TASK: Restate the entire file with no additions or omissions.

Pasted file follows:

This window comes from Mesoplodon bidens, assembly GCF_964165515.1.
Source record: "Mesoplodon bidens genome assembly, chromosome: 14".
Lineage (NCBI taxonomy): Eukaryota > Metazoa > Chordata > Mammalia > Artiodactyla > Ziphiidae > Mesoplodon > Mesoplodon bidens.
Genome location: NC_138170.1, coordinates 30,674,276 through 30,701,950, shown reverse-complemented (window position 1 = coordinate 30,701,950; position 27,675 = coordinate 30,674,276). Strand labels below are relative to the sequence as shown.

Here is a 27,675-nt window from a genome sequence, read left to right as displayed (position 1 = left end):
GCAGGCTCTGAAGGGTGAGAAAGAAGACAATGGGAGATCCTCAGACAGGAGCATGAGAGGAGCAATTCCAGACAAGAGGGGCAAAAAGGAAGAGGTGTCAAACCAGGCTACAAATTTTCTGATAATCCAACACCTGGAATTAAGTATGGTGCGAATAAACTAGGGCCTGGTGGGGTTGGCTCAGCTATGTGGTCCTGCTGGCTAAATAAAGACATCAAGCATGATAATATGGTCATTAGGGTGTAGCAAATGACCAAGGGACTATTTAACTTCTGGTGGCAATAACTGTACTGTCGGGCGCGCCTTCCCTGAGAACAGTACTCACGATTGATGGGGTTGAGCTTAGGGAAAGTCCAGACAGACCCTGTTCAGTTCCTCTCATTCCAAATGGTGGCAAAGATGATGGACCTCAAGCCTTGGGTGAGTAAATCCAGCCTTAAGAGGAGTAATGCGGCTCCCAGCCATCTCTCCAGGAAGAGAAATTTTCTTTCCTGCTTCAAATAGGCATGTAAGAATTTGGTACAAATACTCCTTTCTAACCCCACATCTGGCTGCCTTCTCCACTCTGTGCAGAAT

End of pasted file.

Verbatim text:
This window comes from Mesoplodon bidens, assembly GCF_964165515.1.
Source record: "Mesoplodon bidens genome assembly, chromosome: 14".
Lineage (NCBI taxonomy): Eukaryota > Metazoa > Chordata > Mammalia > Artiodactyla > Ziphiidae > Mesoplodon > Mesoplodon bidens.
Genome location: NC_138170.1, coordinates 30,674,276 through 30,701,950, shown reverse-complemented (window position 1 = coordinate 30,701,950; position 27,675 = coordinate 30,674,276). Strand labels below are relative to the sequence as shown.

Here is a 27,675-nt window from a genome sequence, read left to right as displayed (position 1 = left end):
GCAGGCTCTGAAGGGTGAGAAAGAAGACAATGGGAGATCCTCAGACAGGAGCATGAGAGGAGCAATTCCAGACAAGAGGGGCAAAAAGGAAGAGGTGTCAAACCAGGCTACAAATTTTCTGATAATCCAACACCTGGAATTAAGTATGGTGCGAATAAACTAGGGCCTGGTGGGGTTGGCTCAGCTATGTGGTCCTGCTGGCTAAATAAAGACATCAAGCATGATAATATGGTCATTAGGGTGTAGCAAATGACCAAGGGACTATTTAACTTCTGGTGGCAATAACTGTACTGTCGGGCGCGCCTTCCCTGAGAACAGTACTCACGATTGATGGGGTTGAGCTTAGGGAAAGTCCAGACAGACCCTGTTCAGTTCCTCTCATTCCAAATGGTGGCAAAGATGATGGACCTCAAGCCTTGGGTGAGTAAATCCAGCCTTAAGAGGAGTAATGCGGCTCCCAGCCATCTCTCCAGGAAGAGAAATTTTCTTTCCTGCTTCAAATAGGCATGTAAGAATTTGGTACAAATACTCCTTTCTAACCCCACATCTGGCTGCCTTCTCCACTCTGTGCAGAAT